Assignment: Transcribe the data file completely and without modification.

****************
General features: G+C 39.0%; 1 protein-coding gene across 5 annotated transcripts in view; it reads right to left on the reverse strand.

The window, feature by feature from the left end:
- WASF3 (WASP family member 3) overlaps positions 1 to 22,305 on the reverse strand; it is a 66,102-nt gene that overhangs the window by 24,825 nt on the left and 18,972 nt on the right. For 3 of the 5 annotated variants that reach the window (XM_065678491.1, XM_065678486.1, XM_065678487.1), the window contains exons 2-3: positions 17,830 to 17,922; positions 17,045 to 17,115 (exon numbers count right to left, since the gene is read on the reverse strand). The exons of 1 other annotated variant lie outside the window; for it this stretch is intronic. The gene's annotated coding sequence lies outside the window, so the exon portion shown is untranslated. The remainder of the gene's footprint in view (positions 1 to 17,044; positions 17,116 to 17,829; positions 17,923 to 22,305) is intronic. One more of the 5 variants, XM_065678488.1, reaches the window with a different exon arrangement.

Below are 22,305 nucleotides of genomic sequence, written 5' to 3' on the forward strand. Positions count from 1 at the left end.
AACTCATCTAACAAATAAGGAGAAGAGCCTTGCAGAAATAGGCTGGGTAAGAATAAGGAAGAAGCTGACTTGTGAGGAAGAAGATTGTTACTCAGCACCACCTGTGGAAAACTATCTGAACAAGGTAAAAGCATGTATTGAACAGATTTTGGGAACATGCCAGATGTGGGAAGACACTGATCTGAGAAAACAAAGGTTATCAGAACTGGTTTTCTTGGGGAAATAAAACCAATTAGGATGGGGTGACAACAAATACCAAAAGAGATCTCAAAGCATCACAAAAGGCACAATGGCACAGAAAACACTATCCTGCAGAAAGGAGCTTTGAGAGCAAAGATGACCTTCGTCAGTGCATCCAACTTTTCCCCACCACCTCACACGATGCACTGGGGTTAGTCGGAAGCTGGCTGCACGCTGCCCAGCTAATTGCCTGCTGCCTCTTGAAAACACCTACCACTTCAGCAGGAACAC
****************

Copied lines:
General features: G+C 39.0%; 1 protein-coding gene across 5 annotated transcripts in view; it reads right to left on the reverse strand.

The window, feature by feature from the left end:
- WASF3 (WASP family member 3) overlaps positions 1 to 22,305 on the reverse strand; it is a 66,102-nt gene that overhangs the window by 24,825 nt on the left and 18,972 nt on the right. For 3 of the 5 annotated variants that reach the window (XM_065678491.1, XM_065678486.1, XM_065678487.1), the window contains exons 2-3: positions 17,830 to 17,922; positions 17,045 to 17,115 (exon numbers count right to left, since the gene is read on the reverse strand). The exons of 1 other annotated variant lie outside the window; for it this stretch is intronic. The gene's annotated coding sequence lies outside the window, so the exon portion shown is untranslated. The remainder of the gene's footprint in view (positions 1 to 17,044; positions 17,116 to 17,829; positions 17,923 to 22,305) is intronic. One more of the 5 variants, XM_065678488.1, reaches the window with a different exon arrangement.

Below are 22,305 nucleotides of genomic sequence, written 5' to 3' on the forward strand. Positions count from 1 at the left end.
AACTCATCTAACAAATAAGGAGAAGAGCCTTGCAGAAATAGGCTGGGTAAGAATAAGGAAGAAGCTGACTTGTGAGGAAGAAGATTGTTACTCAGCACCACCTGTGGAAAACTATCTGAACAAGGTAAAAGCATGTATTGAACAGATTTTGGGAACATGCCAGATGTGGGAAGACACTGATCTGAGAAAACAAAGGTTATCAGAACTGGTTTTCTTGGGGAAATAAAACCAATTAGGATGGGGTGACAACAAATACCAAAAGAGATCTCAAAGCATCACAAAAGGCACAATGGCACAGAAAACACTATCCTGCAGAAAGGAGCTTTGAGAGCAAAGATGACCTTCGTCAGTGCATCCAACTTTTCCCCACCACCTCACACGATGCACTGGGGTTAGTCGGAAGCTGGCTGCACGCTGCCCAGCTAATTGCCTGCTGCCTCTTGAAAACACCTACCACTTCAGCAGGAACAC